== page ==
Prieto Llorente, 45, at left, has been actively protesting prison conditions for several weeks. In a January 7 letter to Raúl Castro Ruz, which was reviewed by CPJ, Prieto Llorente strongly criticized the Cuban president's December proposal to exchange jailed political dissidents for five Cuban citizens imprisoned in the United States on espionage charges. In the letter, Prieto Llorente detailed "subhuman" conditions in El Guayabo, where meals consist of "animal products" that are spoiled and burned. His current cell is just 3 meters by 2 meters, although he's had even smaller ones before. Prison authorities open his letters for fear that he will give the outside world details about his incarceration, Prieto Llorente said, and his phone privileges have been revoked for more than four months. According to the letter, Prieto Llorente is allowed to see two family members only once every two months.
The reporter acknowledges that the outspoken criticism probably makes matters worse for him in prison. He seems undaunted. Referring to the start of career as an independent reporter, Prieto Llorente wrote in the letter, "For over 10 years, my family and I have survived an inhumane persecution, aggravated by my arrest, and all this because I decided to not to keep quiet about the excesses of this dictatorship."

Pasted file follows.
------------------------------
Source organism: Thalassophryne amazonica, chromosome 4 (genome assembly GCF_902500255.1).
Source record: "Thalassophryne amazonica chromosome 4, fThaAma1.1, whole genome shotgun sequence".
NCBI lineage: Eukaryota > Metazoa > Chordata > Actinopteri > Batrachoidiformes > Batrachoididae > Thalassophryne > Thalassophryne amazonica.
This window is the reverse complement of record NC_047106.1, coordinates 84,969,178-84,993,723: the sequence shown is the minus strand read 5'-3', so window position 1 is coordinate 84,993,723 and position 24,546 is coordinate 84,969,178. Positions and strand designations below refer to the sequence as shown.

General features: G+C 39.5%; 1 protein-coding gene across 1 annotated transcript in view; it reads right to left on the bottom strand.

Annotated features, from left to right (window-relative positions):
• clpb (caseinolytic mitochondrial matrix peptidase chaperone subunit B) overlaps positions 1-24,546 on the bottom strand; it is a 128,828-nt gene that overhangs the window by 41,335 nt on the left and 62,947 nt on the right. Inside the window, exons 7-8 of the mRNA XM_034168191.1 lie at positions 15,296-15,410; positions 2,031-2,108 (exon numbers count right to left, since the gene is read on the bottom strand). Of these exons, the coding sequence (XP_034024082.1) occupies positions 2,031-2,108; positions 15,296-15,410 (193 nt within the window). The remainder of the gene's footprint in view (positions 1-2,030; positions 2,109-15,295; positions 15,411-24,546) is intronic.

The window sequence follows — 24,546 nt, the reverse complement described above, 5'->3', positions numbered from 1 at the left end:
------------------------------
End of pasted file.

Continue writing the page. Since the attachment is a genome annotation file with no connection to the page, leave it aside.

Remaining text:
Prieto Llorente has continued to report from prison. Two articles with his byline appeared today on the Miami news Web site Cubanet.. One details the punishment inflicted on prison guards at El Guayabo after a September 2008 prison break. The other describes the "slave-like" work that authorities impose on prisoners.
The reporter's sister, Clara Lourdes Prieto Llorente tried to contact El Guayabo Prison authorities today, but was unable to get through, said Laura Pollán, a human rights activist and the wife of imprisoned independent journalist Héctor Maseda Gutiérrez.
Manfred Nowak, the U.N. special rapporteur on torture and other cruel, inhumane or degrading treatment or punishment, said last week that he was planning to visit Cuba this year following an invitation by the Castro administration, the Spanish news agency EFE reported. Nowak, who did not specify a date for his visit, said he would visit prisoners and their families without the presence of Cuban authorities.
Prieto Llorente, a freelancer, was arrested in March 2003 during a massive crackdown on Cuban dissidents and independent journalists. Most of the 29 reporters and editors jailed almost six years ago remain behind bars. Cuba is one of the world's leading jailer of journalists, second only to China.